To help people understand the special circumstances surrounding face transplant surgery, orthopedic and plastic surgeon L. Scott Levin has one question:
Would you donate your face for a transplant?
The face arguably is more personal to us than our kidneys and lungs. So, a face transplant makes doctors, ethicists and researchers stop to ponder: Who would be willing to part with it at the end of his or her life? And even if the donor gave previous explicit permission, would family members allow their loved one to be disfigured after death? Would the family worry that the recipient might resemble the donor? Or even that their loved one might meet the afterlife faceless?
"Families, societies and religious leaders are going to have to decide whether donating a face or part of a face is a noble thing," said Levin, of Duke University Medical Center in North Carolina.
Finding the Donor
As highlighted by the partial face transplant performed in France on Nov. 27, surgeons have overcome many of the technical obstacles to facial transplantation, with the exception of any long-term unknowns.
However, public opinion could advance or slow the establishment of face transplant surgery centers. Even if the science is up to speed, as Levin notes, transplant surgery is not possible without willing donors.
It has not been disclosed how the French team of doctors who performed the world's first partial face transplant located a suitable brain-dead donor. The New York Times reported that the donor, a French woman in her 40s, likely hanged herself. The recipient was 38-year-old Isabelle Dinoire, whose face was mauled by her dog after she passed out from taking sleep medication.
Since the operation, a team of doctors in London has announced that it hopes to complete a similar surgery next year. Doctors in China also have indicated they may try the procedure on a severely burned 11-year-old girl.
In the United States, however, development is slower. Two institutions, the Cleveland Clinic in Ohio and the University of Louisville in Kentucky, have both extensively researched the procedure but do not appear to be planning to try the surgery soon.
Dr. Maria Siemionow, at Cleveland Clinic, would likely be the first to try. She has her hospital's approval to look for potential recipients, but has not announced any forthcoming surgeries or how she will find donors.
Ethicists are closely watching the development of this surgery because of its uniqueness. On one hand, most people would agree that the severely disfigured should have access to any technology that would make them look and feel better.
On the other hand, face transplantation is an enormously costly, intricate procedure that does not prevent imminent death, which is the justification for most other organ transplants. It is also not known whether a face transplant will restore much function to the recipient's face.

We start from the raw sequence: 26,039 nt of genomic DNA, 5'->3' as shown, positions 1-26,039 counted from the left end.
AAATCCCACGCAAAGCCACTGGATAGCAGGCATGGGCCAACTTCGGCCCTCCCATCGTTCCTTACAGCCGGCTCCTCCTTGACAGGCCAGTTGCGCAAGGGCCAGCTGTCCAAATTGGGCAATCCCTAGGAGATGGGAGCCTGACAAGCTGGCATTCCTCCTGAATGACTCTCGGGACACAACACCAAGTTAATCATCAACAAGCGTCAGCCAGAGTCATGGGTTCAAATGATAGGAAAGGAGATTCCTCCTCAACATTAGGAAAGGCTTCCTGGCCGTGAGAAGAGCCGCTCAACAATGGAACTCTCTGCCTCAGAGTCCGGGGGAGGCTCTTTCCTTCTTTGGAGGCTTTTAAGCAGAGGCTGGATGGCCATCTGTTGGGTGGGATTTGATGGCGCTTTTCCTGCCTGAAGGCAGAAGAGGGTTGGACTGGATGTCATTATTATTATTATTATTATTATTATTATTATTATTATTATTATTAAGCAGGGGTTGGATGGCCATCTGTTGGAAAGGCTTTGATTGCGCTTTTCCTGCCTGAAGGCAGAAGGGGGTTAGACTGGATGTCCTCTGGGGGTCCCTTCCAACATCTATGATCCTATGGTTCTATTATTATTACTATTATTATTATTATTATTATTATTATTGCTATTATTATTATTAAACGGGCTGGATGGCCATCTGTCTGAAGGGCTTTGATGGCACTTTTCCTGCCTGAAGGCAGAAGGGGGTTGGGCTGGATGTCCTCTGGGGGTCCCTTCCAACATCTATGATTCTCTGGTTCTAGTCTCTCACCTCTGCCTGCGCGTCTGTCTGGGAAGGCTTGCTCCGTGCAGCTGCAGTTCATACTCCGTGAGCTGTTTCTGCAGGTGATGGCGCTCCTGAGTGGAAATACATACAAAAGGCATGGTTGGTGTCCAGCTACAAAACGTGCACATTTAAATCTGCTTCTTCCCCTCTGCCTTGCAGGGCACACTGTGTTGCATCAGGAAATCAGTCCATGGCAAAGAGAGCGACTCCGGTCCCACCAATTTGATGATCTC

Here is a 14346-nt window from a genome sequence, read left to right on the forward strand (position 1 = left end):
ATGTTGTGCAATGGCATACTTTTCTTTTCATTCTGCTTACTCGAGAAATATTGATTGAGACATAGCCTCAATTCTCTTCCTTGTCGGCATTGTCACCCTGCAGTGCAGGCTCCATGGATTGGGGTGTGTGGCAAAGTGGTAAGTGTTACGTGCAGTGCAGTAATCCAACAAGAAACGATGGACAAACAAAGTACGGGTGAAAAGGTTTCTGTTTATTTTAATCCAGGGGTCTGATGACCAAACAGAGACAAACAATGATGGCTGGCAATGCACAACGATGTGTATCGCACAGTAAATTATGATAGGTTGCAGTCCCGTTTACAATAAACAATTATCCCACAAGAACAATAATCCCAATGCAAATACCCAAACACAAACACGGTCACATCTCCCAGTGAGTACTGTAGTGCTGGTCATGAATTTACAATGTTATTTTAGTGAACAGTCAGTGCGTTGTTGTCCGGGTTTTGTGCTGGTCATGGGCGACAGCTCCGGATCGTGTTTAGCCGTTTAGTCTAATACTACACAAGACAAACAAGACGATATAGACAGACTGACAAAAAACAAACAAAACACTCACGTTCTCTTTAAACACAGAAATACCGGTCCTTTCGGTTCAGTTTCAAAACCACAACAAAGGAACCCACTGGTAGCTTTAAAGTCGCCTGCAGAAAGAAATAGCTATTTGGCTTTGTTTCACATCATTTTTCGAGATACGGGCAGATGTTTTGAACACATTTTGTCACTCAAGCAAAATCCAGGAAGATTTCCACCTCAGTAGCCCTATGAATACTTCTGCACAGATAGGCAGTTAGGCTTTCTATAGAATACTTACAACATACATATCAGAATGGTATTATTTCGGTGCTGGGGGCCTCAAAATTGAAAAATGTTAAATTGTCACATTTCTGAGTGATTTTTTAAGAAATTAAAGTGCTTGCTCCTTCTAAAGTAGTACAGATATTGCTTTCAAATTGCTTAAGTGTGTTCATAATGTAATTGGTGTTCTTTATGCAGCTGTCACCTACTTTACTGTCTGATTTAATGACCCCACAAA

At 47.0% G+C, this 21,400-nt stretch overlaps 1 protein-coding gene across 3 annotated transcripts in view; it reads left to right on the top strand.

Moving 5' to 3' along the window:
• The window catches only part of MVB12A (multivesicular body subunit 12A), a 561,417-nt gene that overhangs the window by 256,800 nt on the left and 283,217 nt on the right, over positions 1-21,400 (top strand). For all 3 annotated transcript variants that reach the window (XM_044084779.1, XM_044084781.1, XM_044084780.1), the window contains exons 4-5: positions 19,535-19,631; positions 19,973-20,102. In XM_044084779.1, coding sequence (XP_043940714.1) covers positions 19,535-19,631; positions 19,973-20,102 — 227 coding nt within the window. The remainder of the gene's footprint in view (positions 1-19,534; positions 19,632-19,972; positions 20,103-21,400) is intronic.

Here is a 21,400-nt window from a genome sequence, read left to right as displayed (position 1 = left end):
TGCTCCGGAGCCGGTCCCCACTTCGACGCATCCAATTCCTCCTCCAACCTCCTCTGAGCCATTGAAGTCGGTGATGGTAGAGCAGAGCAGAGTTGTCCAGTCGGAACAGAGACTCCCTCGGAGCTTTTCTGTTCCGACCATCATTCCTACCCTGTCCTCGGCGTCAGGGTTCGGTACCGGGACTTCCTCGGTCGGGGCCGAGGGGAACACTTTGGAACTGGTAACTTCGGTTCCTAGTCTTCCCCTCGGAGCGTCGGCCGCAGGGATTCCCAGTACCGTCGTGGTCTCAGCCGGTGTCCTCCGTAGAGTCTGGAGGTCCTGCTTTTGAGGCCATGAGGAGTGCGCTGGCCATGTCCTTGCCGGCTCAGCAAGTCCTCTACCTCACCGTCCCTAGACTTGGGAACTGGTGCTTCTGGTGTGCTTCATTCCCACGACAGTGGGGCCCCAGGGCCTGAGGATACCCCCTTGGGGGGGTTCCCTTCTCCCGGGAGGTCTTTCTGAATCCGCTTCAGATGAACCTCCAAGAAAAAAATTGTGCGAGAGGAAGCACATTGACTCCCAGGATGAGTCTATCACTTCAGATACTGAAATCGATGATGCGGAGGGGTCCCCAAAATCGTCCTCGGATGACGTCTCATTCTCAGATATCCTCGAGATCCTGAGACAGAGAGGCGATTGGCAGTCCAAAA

"The first cases that will be done are going to be purposely under intense institutional review to make sure the ethical, legal and medical standards are met," Levin said. "How we go about it and how we take the first steps are very important."
This careful, slow approach may help make people more agreeable to the notion of being a face donor, said Dr. Thomas A. Bledsoe, the interim director of the Center for Biomedical Ethics at Brown Medical School in Providence, R.I.
"Open, public, ethical deliberation sometimes will allow development of a consensus that allows the new technology to be used with some safeguards or strictures, as opposed to an outright ban," he said.
The same controversy surrounded heart transplants several decades ago, when some worried that the procedure might somehow transplant the donor's personality or emotion. But a heart is an internal organ, which made it easier for people to accept. The face, however, is intensely personal and unique.
An era when face transplants are done fairly frequently is difficult to imagine, partly because it's so dependent on willing donors, said Dr. Raffi Der Sarkissian, of Boston Facial Plastic Surgery. Der Sarkissian is also an assistant clinical professor at the Boston University School of Medicine.
"I think it will be a huge challenge to find a donor, unless you get into a situation where a person wants to perpetuate their person after death," he said.
But, because it offers advances over current methods, Der Sarkissian said, the technology should be available. So, he recommends that surgeons instead focus their efforts on partial transplants, like noses or eyelids, paired with more traditional methods like skin grafting.
"If it can restore function to the central part of the face, or ears, so someone can wear sunglasses or have eyelids so they have a blink function to maintain function, that takes a lot of the mystique out of [full face transplants]," he said.